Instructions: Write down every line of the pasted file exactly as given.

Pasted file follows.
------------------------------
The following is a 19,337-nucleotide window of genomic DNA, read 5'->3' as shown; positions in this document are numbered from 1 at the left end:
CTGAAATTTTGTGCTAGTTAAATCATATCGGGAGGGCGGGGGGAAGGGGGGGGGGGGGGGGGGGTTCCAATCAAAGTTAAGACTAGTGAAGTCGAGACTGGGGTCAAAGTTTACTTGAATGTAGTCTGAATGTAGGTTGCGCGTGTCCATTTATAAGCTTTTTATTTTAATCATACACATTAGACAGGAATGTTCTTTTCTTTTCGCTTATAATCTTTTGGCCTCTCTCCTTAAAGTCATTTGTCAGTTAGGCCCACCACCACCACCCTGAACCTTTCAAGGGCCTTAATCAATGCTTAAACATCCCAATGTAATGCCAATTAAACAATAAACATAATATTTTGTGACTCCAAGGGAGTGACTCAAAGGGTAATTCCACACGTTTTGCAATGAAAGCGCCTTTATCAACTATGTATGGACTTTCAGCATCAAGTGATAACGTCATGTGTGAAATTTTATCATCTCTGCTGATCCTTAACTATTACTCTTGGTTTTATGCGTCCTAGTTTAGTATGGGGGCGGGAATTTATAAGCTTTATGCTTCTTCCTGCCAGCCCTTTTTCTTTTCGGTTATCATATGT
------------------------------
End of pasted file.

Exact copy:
The following is a 19,337-nucleotide window of genomic DNA, read 5'->3' as shown; positions in this document are numbered from 1 at the left end:
CTGAAATTTTGTGCTAGTTAAATCATATCGGGAGGGCGGGGGGAAGGGGGGGGGGGGGGGGGGGTTCCAATCAAAGTTAAGACTAGTGAAGTCGAGACTGGGGTCAAAGTTTACTTGAATGTAGTCTGAATGTAGGTTGCGCGTGTCCATTTATAAGCTTTTTATTTTAATCATACACATTAGACAGGAATGTTCTTTTCTTTTCGCTTATAATCTTTTGGCCTCTCTCCTTAAAGTCATTTGTCAGTTAGGCCCACCACCACCACCCTGAACCTTTCAAGGGCCTTAATCAATGCTTAAACATCCCAATGTAATGCCAATTAAACAATAAACATAATATTTTGTGACTCCAAGGGAGTGACTCAAAGGGTAATTCCACACGTTTTGCAATGAAAGCGCCTTTATCAACTATGTATGGACTTTCAGCATCAAGTGATAACGTCATGTGTGAAATTTTATCATCTCTGCTGATCCTTAACTATTACTCTTGGTTTTATGCGTCCTAGTTTAGTATGGGGGCGGGAATTTATAAGCTTTATGCTTCTTCCTGCCAGCCCTTTTTCTTTTCGGTTATCATATGT